‘Evil Does Not Exist’
Drive My Car filmmaker Ryûsuke Hamaguchi goes back to the land with this elliptical tale of a woodsman (Hitoshi Omika) who lives with his daughter in a small slice of rural paradise. Unsurprisingly, snakes come slithering into his Eden, in the form of developers who want to construct a “glamping” resort right in the middle of town. The company’s two liaisons (Ryuji Kosaka and Ayaka Shibutani) assume that if they can win him over, the community will stop pushing back. It’s a good idea, until it very much isn’t. Hamaguchi spends much of the film sloooooowing everything down, so that both these unwelcome city dwellers and we, the audience, adjust ourselves to the rhythms of nature. He them reminds us that nature can be brutal and cruel as well.
‘His Three Daughters’
Easily the single best movie we saw at TIFF by a large margin, writer-director Azazel Jacobs’ portrait of sniping siblings caring for a patriarch who’s preparing to pass away is as close to a masterpiece as the Momma’s Man filmmaker has ever come. Not that these three sisters — the Chekhov allusion in the title isn’t a coincidence — have ever been particularly close: Katie (Carrie Coon) is a passive-aggressive control freak; Rachel (Natasha Lyonne) is a checked-out stoner who’s numbed by taking care of their father over the last years of his life; and Christina (Elizabeth Olsen) just wants everyone to get along, pretty please. The way the actors play the dysfunctional dynamic of this unholy trinity, however, is nothing short of miraculous, and given the way Jacobs frames their interactions within their dad’s claustrophobic NYC apartment, he’s clearly been boning up on Ingmar Bergman’s back catalog. There’s not a single false note to any of it. And in a perfect world, Coon would be drafting an Oscar acceptance speech right about now.
Continuing to build off the buzz it received at Cannes, this late work from Wim Wenders focuses on a stoic Japanese man named Hirayama (veteran actor Kôji Yakusho, who’s already started collecting awards for his performance) who cleans public toilets for a living. He goes about his working days with a quiet dignity, listening to classic rock cassettes — yes, the Lou Reed track that’s paraphrased in the title does make an appearance — and training a somewhat hopeless twentysomething coworker (Tokio Emoto). You know that saying about still waters running deep? It applies to both Wenders’ working-class hero and his movie as a whole, which seems to be keeping its emotions in check until it finally lets the floodgates open. And the ending shot is, in a word, perfect.
‘The Teachers’ Lounge’
One of the true left-field discoveries in this year’s TIFF. A junior high school in Germany is hit with a series of thefts, and suspicion begins to fall on several of the Turkish students. A new teacher (Leonie Benesch), who counts many of the accused kids as her students, defends them from these allegations and fights back against her classroom being turned into a kangaroo court. In an effort to catch the culprit, she sets up a trap in the lounge and leaves her laptop camera’s running — and that’s when the real shitstorm starts in director Ilker Çatak’s thriller.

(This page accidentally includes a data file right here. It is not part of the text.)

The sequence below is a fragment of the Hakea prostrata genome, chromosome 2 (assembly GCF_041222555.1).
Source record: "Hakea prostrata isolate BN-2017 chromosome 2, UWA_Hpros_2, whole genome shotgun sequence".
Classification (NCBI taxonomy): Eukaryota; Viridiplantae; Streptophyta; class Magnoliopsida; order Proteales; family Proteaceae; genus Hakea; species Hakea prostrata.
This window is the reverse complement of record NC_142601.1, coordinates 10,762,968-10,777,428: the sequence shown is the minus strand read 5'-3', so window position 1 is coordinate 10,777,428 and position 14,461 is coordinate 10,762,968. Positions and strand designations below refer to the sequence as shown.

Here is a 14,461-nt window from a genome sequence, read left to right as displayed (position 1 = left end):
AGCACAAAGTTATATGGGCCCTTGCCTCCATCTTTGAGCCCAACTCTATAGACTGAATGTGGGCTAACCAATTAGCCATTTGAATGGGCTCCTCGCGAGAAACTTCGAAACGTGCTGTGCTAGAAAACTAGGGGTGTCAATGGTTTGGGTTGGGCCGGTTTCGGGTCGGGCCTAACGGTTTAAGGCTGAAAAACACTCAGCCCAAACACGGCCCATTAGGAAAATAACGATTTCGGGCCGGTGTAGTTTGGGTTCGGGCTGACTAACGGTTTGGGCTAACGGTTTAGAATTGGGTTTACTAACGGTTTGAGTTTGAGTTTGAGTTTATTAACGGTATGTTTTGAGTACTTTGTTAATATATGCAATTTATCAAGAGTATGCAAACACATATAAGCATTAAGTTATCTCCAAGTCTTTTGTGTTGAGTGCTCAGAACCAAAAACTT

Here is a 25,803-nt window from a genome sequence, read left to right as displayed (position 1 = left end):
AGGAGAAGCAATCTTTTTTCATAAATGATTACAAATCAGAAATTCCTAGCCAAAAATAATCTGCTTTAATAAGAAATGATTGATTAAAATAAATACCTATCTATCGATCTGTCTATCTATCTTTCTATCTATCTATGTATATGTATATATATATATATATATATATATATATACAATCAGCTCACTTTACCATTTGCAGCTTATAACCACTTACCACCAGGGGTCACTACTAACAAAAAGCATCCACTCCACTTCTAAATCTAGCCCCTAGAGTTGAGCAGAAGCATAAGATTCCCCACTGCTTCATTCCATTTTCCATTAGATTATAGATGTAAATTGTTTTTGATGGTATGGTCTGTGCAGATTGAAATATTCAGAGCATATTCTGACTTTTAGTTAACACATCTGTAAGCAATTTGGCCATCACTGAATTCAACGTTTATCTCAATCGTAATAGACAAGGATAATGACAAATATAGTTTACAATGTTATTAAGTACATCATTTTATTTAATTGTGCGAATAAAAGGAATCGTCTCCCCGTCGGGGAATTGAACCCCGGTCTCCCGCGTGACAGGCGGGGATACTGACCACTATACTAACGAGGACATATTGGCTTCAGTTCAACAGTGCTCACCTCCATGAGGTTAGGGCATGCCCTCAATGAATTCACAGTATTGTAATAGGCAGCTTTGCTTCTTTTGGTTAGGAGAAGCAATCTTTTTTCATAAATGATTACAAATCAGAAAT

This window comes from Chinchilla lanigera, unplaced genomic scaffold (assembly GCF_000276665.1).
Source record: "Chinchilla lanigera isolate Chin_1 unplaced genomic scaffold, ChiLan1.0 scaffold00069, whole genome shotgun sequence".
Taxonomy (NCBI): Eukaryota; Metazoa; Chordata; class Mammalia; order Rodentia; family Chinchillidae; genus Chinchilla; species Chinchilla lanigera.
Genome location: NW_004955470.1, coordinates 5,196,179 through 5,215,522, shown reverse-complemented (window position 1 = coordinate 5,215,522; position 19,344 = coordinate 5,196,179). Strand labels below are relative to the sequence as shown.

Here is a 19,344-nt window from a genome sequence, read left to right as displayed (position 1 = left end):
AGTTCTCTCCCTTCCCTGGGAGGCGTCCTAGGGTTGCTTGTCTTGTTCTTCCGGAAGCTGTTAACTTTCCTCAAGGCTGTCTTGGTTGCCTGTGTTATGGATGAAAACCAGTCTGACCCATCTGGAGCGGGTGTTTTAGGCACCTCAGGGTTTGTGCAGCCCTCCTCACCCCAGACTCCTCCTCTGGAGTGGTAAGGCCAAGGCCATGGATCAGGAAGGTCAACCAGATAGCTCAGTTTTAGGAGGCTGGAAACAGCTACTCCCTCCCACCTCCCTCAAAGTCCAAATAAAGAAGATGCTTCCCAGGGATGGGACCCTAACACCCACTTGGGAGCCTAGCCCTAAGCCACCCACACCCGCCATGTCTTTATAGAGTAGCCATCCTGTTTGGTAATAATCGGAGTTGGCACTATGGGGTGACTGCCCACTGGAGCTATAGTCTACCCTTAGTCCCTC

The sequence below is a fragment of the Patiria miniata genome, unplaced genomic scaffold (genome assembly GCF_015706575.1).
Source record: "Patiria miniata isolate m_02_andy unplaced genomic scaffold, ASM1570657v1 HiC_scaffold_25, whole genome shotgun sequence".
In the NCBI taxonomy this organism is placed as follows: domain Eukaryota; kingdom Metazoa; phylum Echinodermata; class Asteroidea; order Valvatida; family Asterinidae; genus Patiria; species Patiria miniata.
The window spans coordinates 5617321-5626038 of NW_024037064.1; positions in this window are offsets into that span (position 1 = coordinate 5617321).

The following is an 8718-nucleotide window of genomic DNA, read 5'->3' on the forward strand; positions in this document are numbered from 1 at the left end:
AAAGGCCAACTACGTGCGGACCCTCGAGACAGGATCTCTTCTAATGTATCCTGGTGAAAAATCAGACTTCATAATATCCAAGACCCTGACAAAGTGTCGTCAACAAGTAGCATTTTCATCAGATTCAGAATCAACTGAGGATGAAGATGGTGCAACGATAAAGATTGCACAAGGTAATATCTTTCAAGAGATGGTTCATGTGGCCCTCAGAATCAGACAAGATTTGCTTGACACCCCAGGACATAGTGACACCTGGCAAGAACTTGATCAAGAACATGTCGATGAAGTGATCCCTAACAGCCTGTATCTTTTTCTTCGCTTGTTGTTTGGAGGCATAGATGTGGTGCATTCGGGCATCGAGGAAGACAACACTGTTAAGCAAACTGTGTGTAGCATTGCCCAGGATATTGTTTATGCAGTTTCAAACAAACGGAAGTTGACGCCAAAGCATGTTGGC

‘Wicked Little Letters’
Imagine an old-timey Ealing Studios comedy mixed with Le Corbeau — and blessed with a genuine appreciation for the poetry of profanity — and you’d have this rough jewel of a movie, in which a small English seaside town is plagued by a series of anonymous, obscene letters. The locals naturally suspect the new resident in town, an Irish single mother (Jessie Buckley) who’s been locked in a public battle with her pious, holy-roller neighbor (Olivia Colman). The case is anything but cut-and-dried, however, and the cast and director Thea Sharrock let the paranoia take equal footing with the laughs. A good reminder that no one can make the most foul-mouthed phrases sound sweeter or more shockingly nasty than Colman, as if we die-hard fans of The Favourite needed one.
‘Woman of the Hour’
Say hello to Anna Kendrick, genre auteur! The Pitch Perfect actor kicks off what we hope will be a long and fruitful career behind the camera with this high-degree-of-difficulty directorial debut. Rodney Alcala was a prolific serial killer who’d been targeting young women since the early ’70s; despite the authorities being alerted to his crimes, he would not be apprehended until 1979. The year before that, however, Alcala was one of three bachelors vying for the hand of contestant Cheryl Bradshaw on The Dating Game, (!) and had ended winning the grand prize on the game show. In the hands of most filmmakers, this would either be a nail-biting thriller or a comedy filled with Me Decade kitsch. Kendrick decides to roll the dice by trying to do both at once while adding in a lot of social commentary on a culture of rampant sexism, then and now — and her gamble pays off. There’s a scene in a parking lot that we’re still creeped out by days after seeing this at the fest.